Last night after some waffling on where and what I should go and shoot, I decided finally to drive out to Farmington Bay and see what I could find. Like it’s northern brother Bear River, Farmington Bay is a bird refuge nestled not far off of the Great Salt lake. Also like Bear River, I was surprised to see that there are parts of the refuge in which hunting is allowed. It could just be me, but the concept of being gunned down while I’m sleeping/eating doesn’t seem to be what I thought the definition of “refuge” was. I could be wrong of course.

Part of the reason I opted for this area instead of my go to (which is the Bear River area) is that Bear River hasn’t been super profitable for me in terms of seeing actual wildlife. I did manage a few cool shots the last time I was there, but in most cases it’s a total bust. And I figured if I was going to sit out in the snow and cold for two hours, I may as well gamble on a new place since I’m pretty much convinced Bear River is the La Quinta of migratory bird spots. As it turns out, Farmington Bay, while it wasn’t the Bellagio, it was definitely an upgrade. maybe somewhere between a Nice Howard Johnson and an Embassy inn and suites.

The bird life was plentiful as a decent sized grouping of Great Blue Herons had rolled through and opted to make camp for the day. Even better, they seem to not care at all about passing cars so if you shot from your window you could actually get pretty close. Something I didn’t realize until later. For the first half of the trip I was trying to get out of the car and sneak up on them like a loud and stupid asshole. Nonetheless, I did manage to find one who was either deaf, or had just won the Powerball, cause he gave no shits whatsoever:

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As I got back into the car and was ready to move on down the road a little more I did catch one just be-bopping down the boulevard and shot this from out my passenger window.

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Since the car was technically moving, I’m totally gonna count this towards my photo project.

After that guy I looped around the road and got towards the hunting area. Given I am not a fan of socializing with sociopaths I opted to head back the other way and just try to make due with the lazy, deaf heron. I did however snap a shot of this rat with wings:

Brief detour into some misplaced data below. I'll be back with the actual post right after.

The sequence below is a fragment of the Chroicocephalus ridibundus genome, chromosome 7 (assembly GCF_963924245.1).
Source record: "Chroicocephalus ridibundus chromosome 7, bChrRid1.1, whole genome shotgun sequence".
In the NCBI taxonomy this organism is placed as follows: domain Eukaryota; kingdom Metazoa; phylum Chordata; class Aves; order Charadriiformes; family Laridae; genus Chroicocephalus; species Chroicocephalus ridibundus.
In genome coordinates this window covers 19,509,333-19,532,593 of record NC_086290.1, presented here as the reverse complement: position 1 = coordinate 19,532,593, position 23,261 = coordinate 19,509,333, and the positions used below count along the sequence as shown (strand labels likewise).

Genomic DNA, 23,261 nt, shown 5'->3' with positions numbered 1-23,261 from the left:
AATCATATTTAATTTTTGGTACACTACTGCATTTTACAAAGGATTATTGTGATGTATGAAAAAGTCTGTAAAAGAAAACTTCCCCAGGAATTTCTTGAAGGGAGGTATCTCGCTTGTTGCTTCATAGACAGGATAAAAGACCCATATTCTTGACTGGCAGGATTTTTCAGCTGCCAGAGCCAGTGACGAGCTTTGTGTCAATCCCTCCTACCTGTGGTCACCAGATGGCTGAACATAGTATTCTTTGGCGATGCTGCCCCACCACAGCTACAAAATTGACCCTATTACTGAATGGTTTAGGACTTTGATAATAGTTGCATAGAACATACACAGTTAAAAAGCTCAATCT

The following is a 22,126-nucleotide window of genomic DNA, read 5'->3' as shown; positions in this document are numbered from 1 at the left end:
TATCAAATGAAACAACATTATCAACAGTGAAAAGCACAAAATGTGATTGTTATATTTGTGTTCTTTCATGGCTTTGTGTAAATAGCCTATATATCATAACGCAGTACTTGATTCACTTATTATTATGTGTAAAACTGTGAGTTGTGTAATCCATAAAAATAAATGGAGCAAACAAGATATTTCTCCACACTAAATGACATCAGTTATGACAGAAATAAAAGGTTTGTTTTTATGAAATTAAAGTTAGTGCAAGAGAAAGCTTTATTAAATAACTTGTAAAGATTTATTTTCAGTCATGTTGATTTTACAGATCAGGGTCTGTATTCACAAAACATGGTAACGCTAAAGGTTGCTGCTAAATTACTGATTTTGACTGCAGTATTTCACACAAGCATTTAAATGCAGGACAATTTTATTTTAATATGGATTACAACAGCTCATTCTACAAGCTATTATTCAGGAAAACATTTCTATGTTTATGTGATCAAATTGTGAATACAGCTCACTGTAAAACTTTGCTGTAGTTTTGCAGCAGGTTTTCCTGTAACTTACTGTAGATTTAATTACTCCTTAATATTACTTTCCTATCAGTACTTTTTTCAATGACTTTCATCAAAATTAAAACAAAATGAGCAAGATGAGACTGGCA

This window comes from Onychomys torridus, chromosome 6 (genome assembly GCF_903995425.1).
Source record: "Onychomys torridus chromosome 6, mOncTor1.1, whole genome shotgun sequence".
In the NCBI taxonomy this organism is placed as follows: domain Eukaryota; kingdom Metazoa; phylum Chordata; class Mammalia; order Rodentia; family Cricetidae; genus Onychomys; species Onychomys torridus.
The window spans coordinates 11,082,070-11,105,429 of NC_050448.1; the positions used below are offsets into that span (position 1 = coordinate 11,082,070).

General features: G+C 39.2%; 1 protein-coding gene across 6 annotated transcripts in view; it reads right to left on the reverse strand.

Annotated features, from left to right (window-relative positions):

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On the way back out I caught site of either an eagle of some sort or a gigantic hawk, but since he was hiding in the thick reeds I couldn’t get the camera to focus on him and not all the junk around him. Hopefully the next time I go back that way I can get a better shot. So I felt I was cold and wet enough and my wife had just text me to remind me that food was something people need in their lives and we should probably figure out dinner. I was so excited about the crappy, deaf Heron I’d forgotten I hadn’t really eaten all day. Of course that didn’t stop me from getting a few more shots on the drive out:

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I think the color is off on the second shot just a little. It feels maybe too dark. The first shot I think is as good as it can be since the bird managed to blend right in with the wall. Next time I go out, I’ll be sure to bring some high boots and beanie and prep for the long haul. I think there is a lot more to see and explore in that area and I am hoping that as we get closer to February the Bald Eagles will start showing up. I do so very much want to get a shot of one that isn’t in a cage at the zoo.

I think that’ll do it for this one. As always– Until next time, Thanks for reading!
-D

Meet the New Year, Same as the Old Year

What can I say about 2015? Well I could say quite a bit, but that’s actually for my next post. While this last year has been great it’s the upcoming year I am substantially more excited for. Much like this time last year it’s time to post some overly specific resolutions I have absolutely no ability or drive to meet and then wait 365 days so that I may wistfully reflect on them and make new ones. Auld Lang Syne indeed.

But before I get too far ahead of myself, and begin spewing forth the list for this coming year, I wanted to pull up my list form last year and see how I did. Let’s begin!

1) Take an award winning photo
2) Sell my Work
3) Get into Sports Photography
4) Have a real website